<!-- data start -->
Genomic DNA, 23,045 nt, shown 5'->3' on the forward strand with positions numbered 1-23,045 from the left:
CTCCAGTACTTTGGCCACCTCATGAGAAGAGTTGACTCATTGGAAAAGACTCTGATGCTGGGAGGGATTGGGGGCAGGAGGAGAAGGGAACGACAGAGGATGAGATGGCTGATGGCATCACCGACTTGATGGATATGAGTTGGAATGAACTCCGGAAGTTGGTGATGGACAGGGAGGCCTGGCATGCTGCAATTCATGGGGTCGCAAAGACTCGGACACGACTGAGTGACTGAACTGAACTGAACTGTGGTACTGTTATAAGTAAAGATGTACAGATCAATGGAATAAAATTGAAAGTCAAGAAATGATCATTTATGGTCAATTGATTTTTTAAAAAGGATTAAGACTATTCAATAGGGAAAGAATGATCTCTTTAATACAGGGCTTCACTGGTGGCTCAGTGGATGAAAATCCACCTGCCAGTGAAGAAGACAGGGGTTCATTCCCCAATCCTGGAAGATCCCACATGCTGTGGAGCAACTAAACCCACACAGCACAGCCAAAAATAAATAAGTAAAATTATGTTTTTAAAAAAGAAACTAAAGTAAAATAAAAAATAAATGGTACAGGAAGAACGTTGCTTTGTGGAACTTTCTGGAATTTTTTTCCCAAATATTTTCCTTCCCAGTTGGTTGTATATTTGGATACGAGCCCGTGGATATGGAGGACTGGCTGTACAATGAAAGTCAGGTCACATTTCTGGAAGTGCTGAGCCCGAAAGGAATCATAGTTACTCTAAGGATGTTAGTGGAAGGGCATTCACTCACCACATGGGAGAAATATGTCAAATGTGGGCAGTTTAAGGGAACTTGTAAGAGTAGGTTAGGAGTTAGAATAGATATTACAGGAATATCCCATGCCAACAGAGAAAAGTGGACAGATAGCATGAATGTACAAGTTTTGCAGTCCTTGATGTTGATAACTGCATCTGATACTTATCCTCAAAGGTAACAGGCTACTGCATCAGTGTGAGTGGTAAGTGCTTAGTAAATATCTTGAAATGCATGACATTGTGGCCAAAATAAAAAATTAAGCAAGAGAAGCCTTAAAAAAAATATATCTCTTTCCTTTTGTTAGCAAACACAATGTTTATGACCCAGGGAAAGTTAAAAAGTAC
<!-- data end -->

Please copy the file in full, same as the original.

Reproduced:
Genomic DNA, 23,045 nt, shown 5'->3' on the forward strand with positions numbered 1-23,045 from the left:
CTCCAGTACTTTGGCCACCTCATGAGAAGAGTTGACTCATTGGAAAAGACTCTGATGCTGGGAGGGATTGGGGGCAGGAGGAGAAGGGAACGACAGAGGATGAGATGGCTGATGGCATCACCGACTTGATGGATATGAGTTGGAATGAACTCCGGAAGTTGGTGATGGACAGGGAGGCCTGGCATGCTGCAATTCATGGGGTCGCAAAGACTCGGACACGACTGAGTGACTGAACTGAACTGAACTGTGGTACTGTTATAAGTAAAGATGTACAGATCAATGGAATAAAATTGAAAGTCAAGAAATGATCATTTATGGTCAATTGATTTTTTAAAAAGGATTAAGACTATTCAATAGGGAAAGAATGATCTCTTTAATACAGGGCTTCACTGGTGGCTCAGTGGATGAAAATCCACCTGCCAGTGAAGAAGACAGGGGTTCATTCCCCAATCCTGGAAGATCCCACATGCTGTGGAGCAACTAAACCCACACAGCACAGCCAAAAATAAATAAGTAAAATTATGTTTTTAAAAAAGAAACTAAAGTAAAATAAAAAATAAATGGTACAGGAAGAACGTTGCTTTGTGGAACTTTCTGGAATTTTTTTCCCAAATATTTTCCTTCCCAGTTGGTTGTATATTTGGATACGAGCCCGTGGATATGGAGGACTGGCTGTACAATGAAAGTCAGGTCACATTTCTGGAAGTGCTGAGCCCGAAAGGAATCATAGTTACTCTAAGGATGTTAGTGGAAGGGCATTCACTCACCACATGGGAGAAATATGTCAAATGTGGGCAGTTTAAGGGAACTTGTAAGAGTAGGTTAGGAGTTAGAATAGATATTACAGGAATATCCCATGCCAACAGAGAAAAGTGGACAGATAGCATGAATGTACAAGTTTTGCAGTCCTTGATGTTGATAACTGCATCTGATACTTATCCTCAAAGGTAACAGGCTACTGCATCAGTGTGAGTGGTAAGTGCTTAGTAAATATCTTGAAATGCATGACATTGTGGCCAAAATAAAAAATTAAGCAAGAGAAGCCTTAAAAAAAATATATCTCTTTCCTTTTGTTAGCAAACACAATGTTTATGACCCAGGGAAAGTTAAAAAGTAC